131. Yep, Just watched your videos. All your fussing about with Alt-Tab because you can’t get used to the new Activities area. You could easily double your speeds if you master it. Its simple, and you don’t have to sit there shuffling through Alt-Tab.

    Either way, After reading many many many replies you MAIN argument seems to be Alt-Tab fusses with your flow.

    Alt-Tab is not broken. Alt-Tab is not wrong. You are simply hating it because its different from what your used to. change happens. you either accept it or you don’t. But just because you can’t stand a new system or method do to things doesnt mean you have to hate on it as though the entire interface is ruined crap because of some small feature that I doubt many people use, Specially not after the new wonderful Activities area. Alt-Tab is now inefficient and dated saying otherwise is proving a ignorance to move forward and accept change.

  132. Alt-Tab works fine. I love it. However nearly never use it. You can see all open windows and desktops in the activities area. With 2 mouse sweeps and one click I have the window I want. Its faster than Alt-Tab once you get used to it.

    No, it doesn’t. I recorded a video showing how it’s more inefficient. Go record a video where I can achieve the same thing I do with alt-tab now in less time (switch back to the window immediately behind). You can’t, it’s not possible; it’s broken.

  133. KDE works just fine. The Gnome’s so wonderful myth has been raging for a long time, but now it’s over. KDE’s damn good as always, and KDE isn’t trying to turn your computer into a giant smart phone ;)

  134. KDE is actually nice, but last time I tried I found the application menu too confusing. I would prefer a traditional menu. If they fixed that I would definitely give it another try.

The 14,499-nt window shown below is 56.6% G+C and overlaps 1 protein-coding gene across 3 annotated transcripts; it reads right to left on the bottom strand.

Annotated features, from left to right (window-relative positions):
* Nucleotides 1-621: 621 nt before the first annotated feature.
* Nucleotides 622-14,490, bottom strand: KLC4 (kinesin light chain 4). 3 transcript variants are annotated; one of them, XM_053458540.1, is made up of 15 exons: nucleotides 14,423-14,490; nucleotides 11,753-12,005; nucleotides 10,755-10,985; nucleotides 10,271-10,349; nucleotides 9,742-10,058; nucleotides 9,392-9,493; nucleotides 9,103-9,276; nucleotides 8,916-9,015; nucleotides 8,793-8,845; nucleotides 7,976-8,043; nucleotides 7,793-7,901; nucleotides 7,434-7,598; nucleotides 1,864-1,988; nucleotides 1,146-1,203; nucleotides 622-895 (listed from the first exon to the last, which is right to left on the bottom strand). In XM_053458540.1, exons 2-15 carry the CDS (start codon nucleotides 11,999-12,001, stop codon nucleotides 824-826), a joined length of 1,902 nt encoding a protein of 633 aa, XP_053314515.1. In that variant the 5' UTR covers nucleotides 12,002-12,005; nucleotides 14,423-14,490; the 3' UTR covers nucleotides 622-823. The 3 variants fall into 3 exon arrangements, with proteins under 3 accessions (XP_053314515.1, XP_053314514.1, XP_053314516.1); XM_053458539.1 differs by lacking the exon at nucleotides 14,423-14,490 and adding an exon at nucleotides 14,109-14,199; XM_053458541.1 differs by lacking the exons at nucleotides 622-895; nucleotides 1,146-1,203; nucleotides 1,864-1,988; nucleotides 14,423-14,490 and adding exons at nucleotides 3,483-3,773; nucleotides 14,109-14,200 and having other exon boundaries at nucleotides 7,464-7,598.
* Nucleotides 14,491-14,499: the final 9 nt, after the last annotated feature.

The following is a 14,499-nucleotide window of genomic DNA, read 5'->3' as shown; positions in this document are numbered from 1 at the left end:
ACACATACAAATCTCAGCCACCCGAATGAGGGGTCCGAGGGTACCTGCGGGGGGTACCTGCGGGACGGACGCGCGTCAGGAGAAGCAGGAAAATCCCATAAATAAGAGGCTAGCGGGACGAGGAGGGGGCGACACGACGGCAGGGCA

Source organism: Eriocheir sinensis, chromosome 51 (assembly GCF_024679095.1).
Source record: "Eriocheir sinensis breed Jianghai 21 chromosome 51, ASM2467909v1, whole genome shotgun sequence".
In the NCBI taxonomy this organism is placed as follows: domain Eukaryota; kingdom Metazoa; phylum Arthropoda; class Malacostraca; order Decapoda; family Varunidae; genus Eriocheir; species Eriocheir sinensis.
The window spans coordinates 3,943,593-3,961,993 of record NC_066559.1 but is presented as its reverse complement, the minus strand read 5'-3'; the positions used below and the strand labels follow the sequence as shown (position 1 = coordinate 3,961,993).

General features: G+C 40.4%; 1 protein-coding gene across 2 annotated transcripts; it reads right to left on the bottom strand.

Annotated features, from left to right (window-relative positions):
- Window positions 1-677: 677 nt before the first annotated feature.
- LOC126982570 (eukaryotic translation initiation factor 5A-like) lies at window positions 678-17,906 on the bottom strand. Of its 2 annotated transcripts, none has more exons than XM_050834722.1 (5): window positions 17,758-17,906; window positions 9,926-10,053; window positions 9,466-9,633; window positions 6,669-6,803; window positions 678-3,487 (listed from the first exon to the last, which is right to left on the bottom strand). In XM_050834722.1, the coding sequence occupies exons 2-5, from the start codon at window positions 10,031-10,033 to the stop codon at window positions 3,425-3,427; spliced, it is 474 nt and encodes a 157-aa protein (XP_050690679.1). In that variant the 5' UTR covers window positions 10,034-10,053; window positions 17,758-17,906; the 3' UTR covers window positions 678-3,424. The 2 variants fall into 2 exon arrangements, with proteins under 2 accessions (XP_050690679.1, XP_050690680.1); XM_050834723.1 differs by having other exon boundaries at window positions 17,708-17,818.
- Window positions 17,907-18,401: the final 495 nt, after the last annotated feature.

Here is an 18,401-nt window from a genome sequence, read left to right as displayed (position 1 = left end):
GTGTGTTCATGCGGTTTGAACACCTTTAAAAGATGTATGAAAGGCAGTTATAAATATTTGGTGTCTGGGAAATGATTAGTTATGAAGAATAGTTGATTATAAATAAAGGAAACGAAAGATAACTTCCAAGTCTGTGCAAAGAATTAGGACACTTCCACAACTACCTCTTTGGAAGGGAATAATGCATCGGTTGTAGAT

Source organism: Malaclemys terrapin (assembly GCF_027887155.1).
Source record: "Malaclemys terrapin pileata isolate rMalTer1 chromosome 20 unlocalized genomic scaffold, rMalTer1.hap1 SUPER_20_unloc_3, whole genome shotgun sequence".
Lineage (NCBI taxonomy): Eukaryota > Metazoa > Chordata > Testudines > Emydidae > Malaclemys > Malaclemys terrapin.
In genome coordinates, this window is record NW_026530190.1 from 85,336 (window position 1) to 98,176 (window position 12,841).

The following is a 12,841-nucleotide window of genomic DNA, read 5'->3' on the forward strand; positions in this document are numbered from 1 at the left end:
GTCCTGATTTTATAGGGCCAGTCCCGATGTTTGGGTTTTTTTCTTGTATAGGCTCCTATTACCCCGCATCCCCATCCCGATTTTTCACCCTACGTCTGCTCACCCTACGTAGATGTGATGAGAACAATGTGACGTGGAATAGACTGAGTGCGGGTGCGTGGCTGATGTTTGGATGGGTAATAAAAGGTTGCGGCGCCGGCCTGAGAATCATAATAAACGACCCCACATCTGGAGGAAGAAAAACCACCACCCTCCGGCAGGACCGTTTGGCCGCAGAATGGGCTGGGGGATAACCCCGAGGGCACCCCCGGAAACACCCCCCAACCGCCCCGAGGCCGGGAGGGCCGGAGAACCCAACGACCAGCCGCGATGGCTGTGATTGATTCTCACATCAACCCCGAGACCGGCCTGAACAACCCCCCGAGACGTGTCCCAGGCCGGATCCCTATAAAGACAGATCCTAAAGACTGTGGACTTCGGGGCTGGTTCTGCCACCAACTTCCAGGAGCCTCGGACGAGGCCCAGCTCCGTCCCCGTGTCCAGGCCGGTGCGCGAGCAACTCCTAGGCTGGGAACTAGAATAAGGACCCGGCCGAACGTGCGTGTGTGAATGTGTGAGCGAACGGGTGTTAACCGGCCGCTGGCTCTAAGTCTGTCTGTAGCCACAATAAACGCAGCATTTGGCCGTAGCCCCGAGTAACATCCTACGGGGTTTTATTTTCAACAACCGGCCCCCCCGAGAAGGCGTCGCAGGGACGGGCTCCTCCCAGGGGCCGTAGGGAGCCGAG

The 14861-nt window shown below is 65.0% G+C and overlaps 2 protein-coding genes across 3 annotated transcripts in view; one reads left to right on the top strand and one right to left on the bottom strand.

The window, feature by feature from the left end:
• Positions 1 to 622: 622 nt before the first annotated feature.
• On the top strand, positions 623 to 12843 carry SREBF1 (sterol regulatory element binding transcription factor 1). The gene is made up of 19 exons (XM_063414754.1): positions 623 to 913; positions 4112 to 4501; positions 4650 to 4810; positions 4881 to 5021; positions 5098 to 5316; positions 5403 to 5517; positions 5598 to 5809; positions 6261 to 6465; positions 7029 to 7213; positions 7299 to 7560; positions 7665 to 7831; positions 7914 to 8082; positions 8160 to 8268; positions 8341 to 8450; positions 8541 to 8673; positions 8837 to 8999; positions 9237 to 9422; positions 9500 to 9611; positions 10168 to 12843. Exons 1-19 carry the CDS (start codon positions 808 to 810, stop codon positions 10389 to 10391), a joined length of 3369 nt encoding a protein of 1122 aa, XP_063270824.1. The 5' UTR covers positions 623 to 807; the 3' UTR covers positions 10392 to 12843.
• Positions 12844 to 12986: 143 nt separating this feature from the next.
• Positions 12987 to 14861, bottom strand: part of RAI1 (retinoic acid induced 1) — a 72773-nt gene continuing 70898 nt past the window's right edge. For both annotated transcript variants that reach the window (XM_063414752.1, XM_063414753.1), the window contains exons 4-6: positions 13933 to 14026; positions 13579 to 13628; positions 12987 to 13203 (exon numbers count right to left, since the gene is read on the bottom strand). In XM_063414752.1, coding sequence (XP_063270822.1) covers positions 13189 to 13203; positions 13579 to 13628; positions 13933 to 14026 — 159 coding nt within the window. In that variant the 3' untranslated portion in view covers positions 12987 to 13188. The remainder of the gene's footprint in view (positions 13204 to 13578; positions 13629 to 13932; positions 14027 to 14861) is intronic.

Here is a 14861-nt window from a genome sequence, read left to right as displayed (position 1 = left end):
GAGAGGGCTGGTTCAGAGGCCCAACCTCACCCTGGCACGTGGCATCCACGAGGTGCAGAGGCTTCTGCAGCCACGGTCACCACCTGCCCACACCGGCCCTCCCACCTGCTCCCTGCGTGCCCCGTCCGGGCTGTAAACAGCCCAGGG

135. I have tried Gnome 3 and I actually love it, and I’ve used gnome for years.

    My only issue is that its still a work in progress. It has glitches to it, but KDE 4 did too until they hammered out the dents.

    I tried KDE, but it just seems too cheap-looking, where gnome always had a nice clean look to it as does Xfce.

    I say don’t hate Gnome 3, it has problems, but their trying, also they got extensions that will let you make the interface look more like gnome 2.

    All I ask is that they improve ATI support, as they don’t play well with them.

  136. “Linux user 15 years” has it absolutely correct as far as I’m concerned. I have a tablet, and I have a smartphone. I also have a computer, and I like that it has ancient, retrograde and totally un-hip features like menus, and the ability to minimize windows without having to hack settings, and keyboard-based task switching (Alt-Tab) that works the way I expect based on every other desktop environment I’ve ever used.

    As for the “different” vs “broken” debate: I happen to be among the small minority of Americans who drive a car with a manual transmission. I think it’s a superior user interface. Most people think it’s a pain in the ass. If I ran an oil-change shop, and any time anyone with an automatic transmission came in for an oil change I replaced it with a manual transmission because I think it’s a superior user interface, 90% of American drivers would have the nerve to scream that I “broke” their car, just because they no longer know how drive it and it doesn’t work they way they want it to work. If I were of the Gnome Developer school of customer relations, I’d laugh at the poor bastards and call them “whiners” and explain that their car isn’t broken–it is just different, and in fact better. And then, if there were any justice, one of them would run me over in the parking lot.

    In the final analysis, I’m happy to “adventure” myself over to KDE. I realize that I may be depriving myself of the satisfaction of participating in a grand experiment to validate the whims of the Gnome development team, but I’m willing to make that sacrifice in furtherance of getting a computer that works the way I expect it to work.